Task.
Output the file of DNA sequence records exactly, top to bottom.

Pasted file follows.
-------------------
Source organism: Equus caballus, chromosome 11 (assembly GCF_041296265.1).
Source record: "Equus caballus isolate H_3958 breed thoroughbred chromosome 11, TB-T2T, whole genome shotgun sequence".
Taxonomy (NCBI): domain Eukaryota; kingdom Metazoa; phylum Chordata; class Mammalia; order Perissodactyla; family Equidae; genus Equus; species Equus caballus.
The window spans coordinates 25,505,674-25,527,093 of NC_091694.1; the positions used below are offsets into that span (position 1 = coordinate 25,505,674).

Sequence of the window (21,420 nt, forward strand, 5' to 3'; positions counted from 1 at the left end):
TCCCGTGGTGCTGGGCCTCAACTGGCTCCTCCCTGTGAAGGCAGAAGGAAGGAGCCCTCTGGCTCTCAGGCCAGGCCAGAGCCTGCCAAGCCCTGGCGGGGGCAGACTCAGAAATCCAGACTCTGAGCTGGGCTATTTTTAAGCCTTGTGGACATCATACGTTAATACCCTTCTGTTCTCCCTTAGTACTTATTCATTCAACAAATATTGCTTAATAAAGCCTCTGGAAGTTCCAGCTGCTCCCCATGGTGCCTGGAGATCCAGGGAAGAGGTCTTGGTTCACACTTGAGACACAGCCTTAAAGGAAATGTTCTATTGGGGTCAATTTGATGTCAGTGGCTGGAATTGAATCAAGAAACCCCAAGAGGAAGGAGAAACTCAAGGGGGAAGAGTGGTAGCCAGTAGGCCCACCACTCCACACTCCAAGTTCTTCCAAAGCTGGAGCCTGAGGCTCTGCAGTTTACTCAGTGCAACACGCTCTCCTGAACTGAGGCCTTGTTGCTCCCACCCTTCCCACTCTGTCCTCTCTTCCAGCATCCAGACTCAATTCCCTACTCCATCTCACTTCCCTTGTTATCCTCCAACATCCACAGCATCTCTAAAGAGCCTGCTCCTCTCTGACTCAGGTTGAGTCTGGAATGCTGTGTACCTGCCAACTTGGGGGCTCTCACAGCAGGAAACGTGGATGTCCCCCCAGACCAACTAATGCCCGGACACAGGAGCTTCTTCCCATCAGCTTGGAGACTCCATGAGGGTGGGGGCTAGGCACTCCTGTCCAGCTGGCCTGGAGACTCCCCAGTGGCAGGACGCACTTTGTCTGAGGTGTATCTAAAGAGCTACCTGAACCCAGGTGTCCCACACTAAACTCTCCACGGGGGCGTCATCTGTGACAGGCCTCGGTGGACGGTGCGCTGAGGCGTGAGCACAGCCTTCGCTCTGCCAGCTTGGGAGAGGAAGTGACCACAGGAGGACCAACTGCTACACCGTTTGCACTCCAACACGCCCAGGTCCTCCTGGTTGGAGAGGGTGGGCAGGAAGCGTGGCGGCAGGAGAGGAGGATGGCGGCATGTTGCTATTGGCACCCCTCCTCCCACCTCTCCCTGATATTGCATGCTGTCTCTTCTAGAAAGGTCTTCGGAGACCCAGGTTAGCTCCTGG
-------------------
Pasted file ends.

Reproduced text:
Source organism: Equus caballus, chromosome 11 (assembly GCF_041296265.1).
Source record: "Equus caballus isolate H_3958 breed thoroughbred chromosome 11, TB-T2T, whole genome shotgun sequence".
Taxonomy (NCBI): domain Eukaryota; kingdom Metazoa; phylum Chordata; class Mammalia; order Perissodactyla; family Equidae; genus Equus; species Equus caballus.
The window spans coordinates 25,505,674-25,527,093 of NC_091694.1; the positions used below are offsets into that span (position 1 = coordinate 25,505,674).

Sequence of the window (21,420 nt, forward strand, 5' to 3'; positions counted from 1 at the left end):
TCCCGTGGTGCTGGGCCTCAACTGGCTCCTCCCTGTGAAGGCAGAAGGAAGGAGCCCTCTGGCTCTCAGGCCAGGCCAGAGCCTGCCAAGCCCTGGCGGGGGCAGACTCAGAAATCCAGACTCTGAGCTGGGCTATTTTTAAGCCTTGTGGACATCATACGTTAATACCCTTCTGTTCTCCCTTAGTACTTATTCATTCAACAAATATTGCTTAATAAAGCCTCTGGAAGTTCCAGCTGCTCCCCATGGTGCCTGGAGATCCAGGGAAGAGGTCTTGGTTCACACTTGAGACACAGCCTTAAAGGAAATGTTCTATTGGGGTCAATTTGATGTCAGTGGCTGGAATTGAATCAAGAAACCCCAAGAGGAAGGAGAAACTCAAGGGGGAAGAGTGGTAGCCAGTAGGCCCACCACTCCACACTCCAAGTTCTTCCAAAGCTGGAGCCTGAGGCTCTGCAGTTTACTCAGTGCAACACGCTCTCCTGAACTGAGGCCTTGTTGCTCCCACCCTTCCCACTCTGTCCTCTCTTCCAGCATCCAGACTCAATTCCCTACTCCATCTCACTTCCCTTGTTATCCTCCAACATCCACAGCATCTCTAAAGAGCCTGCTCCTCTCTGACTCAGGTTGAGTCTGGAATGCTGTGTACCTGCCAACTTGGGGGCTCTCACAGCAGGAAACGTGGATGTCCCCCCAGACCAACTAATGCCCGGACACAGGAGCTTCTTCCCATCAGCTTGGAGACTCCATGAGGGTGGGGGCTAGGCACTCCTGTCCAGCTGGCCTGGAGACTCCCCAGTGGCAGGACGCACTTTGTCTGAGGTGTATCTAAAGAGCTACCTGAACCCAGGTGTCCCACACTAAACTCTCCACGGGGGCGTCATCTGTGACAGGCCTCGGTGGACGGTGCGCTGAGGCGTGAGCACAGCCTTCGCTCTGCCAGCTTGGGAGAGGAAGTGACCACAGGAGGACCAACTGCTACACCGTTTGCACTCCAACACGCCCAGGTCCTCCTGGTTGGAGAGGGTGGGCAGGAAGCGTGGCGGCAGGAGAGGAGGATGGCGGCATGTTGCTATTGGCACCCCTCCTCCCACCTCTCCCTGATATTGCATGCTGTCTCTTCTAGAAAGGTCTTCGGAGACCCAGGTTAGCTCCTGG